Playing the Suffocation Game…PEGI classification fees are proving extortionate for small games developers

Posted: 17 September, 2015 in PEGI European Games Ratings
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Read more UK Games Censor News at MelonFarmers.co.uk

PEGI logo Gamasutra cites small game developers speaking about the PEGI games classification group:

We have to work with them, and they have some crazy policies that are not cool for indies, he told me. You can’t put your game on an Xbox or PlayStation without a PEGI rating, and they charge thousands of dollars.

By comparison, getting the game ESRB-rated so the game could be sold in the U.S. costs nothing; the ESRB rolled out a free, streamlined voluntary rating service to digital platforms years ago.

PEGI designed its licensing fee scheme for digital games based on how it’s been rating physical video game releases since 2003: with the expectation that publishers would foot the bill. But the rise of self-publishing has created situations where the biggest line item on a small developer’s budget may well be ratings board licensing fees. That in turn is putting pressure on indies not to release their games in Europe on platforms that require PEGI ratings, i.e. Xbox Games Store, Sony’s PSN and Nintendo’s eShop. Indies are paying roughly $300-$1,000 per platform for a PEGI rating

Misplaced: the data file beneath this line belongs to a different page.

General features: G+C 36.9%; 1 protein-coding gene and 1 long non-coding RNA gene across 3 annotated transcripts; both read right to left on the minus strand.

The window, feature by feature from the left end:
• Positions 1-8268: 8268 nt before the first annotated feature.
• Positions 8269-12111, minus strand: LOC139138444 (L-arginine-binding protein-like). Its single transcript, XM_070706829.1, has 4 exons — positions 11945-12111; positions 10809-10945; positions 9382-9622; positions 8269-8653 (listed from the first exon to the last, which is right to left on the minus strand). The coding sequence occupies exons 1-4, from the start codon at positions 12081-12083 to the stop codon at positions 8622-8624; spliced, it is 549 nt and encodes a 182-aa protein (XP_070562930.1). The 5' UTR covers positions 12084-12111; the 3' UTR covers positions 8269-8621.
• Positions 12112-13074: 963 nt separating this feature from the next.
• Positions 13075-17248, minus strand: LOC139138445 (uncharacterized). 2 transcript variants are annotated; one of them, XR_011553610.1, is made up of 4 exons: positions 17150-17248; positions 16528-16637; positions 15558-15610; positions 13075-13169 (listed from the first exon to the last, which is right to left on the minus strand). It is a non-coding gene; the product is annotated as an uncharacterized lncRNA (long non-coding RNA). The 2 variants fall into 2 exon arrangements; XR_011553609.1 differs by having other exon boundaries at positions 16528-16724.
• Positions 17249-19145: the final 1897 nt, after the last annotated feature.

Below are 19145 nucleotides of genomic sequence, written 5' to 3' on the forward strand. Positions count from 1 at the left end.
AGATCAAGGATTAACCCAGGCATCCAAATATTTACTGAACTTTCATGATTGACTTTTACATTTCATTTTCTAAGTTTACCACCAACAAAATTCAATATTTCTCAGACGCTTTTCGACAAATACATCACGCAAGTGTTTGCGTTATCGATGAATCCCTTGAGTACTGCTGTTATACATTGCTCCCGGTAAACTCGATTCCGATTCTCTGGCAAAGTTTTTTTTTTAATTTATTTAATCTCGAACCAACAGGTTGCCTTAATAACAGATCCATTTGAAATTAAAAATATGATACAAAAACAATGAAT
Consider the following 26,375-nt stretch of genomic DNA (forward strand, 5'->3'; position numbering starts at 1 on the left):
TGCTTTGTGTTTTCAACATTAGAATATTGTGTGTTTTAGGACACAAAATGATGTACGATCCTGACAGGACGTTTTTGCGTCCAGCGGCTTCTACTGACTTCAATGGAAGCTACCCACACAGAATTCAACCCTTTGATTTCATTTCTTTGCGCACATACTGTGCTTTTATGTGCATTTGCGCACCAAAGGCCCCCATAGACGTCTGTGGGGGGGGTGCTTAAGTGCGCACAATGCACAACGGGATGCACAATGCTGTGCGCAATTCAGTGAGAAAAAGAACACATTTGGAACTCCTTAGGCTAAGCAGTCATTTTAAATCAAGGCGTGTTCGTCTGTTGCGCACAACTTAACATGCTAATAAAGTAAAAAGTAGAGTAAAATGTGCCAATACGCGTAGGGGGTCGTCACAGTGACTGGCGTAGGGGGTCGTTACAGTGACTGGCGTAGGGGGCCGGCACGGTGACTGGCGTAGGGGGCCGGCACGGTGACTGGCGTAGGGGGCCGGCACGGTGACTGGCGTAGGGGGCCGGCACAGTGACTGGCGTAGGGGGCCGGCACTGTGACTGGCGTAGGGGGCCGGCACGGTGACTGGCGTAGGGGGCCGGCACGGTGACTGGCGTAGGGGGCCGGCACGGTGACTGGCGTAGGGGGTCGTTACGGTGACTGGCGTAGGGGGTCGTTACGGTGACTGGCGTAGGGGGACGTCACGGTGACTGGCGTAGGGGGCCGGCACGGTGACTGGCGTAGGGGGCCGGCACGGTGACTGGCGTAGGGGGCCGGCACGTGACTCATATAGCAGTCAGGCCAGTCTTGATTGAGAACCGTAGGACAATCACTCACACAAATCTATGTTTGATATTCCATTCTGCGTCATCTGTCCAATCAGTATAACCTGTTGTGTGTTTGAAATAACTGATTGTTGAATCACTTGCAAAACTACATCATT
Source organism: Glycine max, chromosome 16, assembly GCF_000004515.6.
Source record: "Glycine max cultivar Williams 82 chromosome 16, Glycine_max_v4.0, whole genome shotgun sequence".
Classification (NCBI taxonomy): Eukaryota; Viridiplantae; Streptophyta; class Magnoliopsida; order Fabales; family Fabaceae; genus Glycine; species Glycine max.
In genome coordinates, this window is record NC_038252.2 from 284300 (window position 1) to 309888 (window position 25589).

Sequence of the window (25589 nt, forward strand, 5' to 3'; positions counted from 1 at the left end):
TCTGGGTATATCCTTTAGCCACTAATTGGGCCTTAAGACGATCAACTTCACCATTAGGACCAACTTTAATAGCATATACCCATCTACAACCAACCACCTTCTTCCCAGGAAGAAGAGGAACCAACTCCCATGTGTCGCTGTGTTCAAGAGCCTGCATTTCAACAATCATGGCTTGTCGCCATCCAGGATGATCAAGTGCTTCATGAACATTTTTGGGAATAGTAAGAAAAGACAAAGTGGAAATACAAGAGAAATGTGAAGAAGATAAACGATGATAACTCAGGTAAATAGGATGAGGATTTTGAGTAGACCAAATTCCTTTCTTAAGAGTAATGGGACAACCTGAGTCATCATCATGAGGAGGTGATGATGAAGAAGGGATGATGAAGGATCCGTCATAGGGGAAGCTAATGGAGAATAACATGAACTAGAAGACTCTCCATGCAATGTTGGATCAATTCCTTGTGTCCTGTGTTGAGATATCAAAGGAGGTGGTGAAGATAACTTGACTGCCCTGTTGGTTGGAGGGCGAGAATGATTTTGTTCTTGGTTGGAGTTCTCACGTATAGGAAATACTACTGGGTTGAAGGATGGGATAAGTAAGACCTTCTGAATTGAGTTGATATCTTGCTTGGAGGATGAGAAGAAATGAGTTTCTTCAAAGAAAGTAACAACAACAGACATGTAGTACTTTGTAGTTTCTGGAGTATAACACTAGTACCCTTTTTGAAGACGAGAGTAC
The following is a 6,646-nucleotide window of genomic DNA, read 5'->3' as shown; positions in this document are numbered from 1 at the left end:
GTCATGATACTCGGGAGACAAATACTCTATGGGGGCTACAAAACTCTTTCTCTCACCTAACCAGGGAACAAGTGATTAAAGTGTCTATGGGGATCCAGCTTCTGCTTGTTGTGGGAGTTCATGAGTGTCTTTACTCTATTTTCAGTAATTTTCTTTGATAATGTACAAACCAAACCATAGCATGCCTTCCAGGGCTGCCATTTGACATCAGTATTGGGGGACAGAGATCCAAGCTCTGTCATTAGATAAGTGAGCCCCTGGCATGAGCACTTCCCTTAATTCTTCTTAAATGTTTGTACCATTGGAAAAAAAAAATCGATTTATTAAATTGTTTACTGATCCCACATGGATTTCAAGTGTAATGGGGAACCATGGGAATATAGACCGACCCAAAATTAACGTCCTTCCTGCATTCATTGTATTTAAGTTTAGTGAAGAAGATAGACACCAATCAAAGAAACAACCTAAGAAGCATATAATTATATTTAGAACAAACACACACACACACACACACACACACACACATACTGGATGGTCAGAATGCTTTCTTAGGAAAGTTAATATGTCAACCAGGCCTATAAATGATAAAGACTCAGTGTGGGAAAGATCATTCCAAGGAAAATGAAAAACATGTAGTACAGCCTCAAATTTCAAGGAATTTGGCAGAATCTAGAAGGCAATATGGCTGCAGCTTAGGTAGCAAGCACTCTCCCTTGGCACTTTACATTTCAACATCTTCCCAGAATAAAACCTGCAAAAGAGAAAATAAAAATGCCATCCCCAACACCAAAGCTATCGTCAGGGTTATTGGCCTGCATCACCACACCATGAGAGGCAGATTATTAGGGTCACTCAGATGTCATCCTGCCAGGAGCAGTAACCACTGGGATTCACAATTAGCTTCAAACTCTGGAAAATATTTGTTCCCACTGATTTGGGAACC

PEGI knows this. It’s been taking fire on this front from members of the European game industry for some time (UK game industry trade body TIGA called on PEGI last year to reform what it called unreasonably high and repetitious fees ) and when I sat down with agency communications manager Dirk Bosmans at Gamescom last month, he tried to offer both an explanation and the promise of a near future where no indie will have to pay for a rating on a Microsoft, Sony or Nintendo platform ever again.

But first, he acknowledged PEGI’s fees are an outdated relic of the way the video game industry used to operate. They’re also the primary thing keeping PEGI in business. PEGI knows this is a problem, but it wants to maintain income

Our money comes from fees that publishers pay to get a ratings license…that’s basically our only source of income. When we were at the height of the console cycle, there were lots of games. That’s come down in the past few years, so obviously our income is shrinking.

A couple of years ago, if you’d asked me [whether PEGI fees have a chilling effect on European game releases], the answer probably would have been no, because in order to release a game in a box on a shelf you’d need a lot of funds. But because digital is so much more accessible, it’s much easier to release a game, but we still charge the same.

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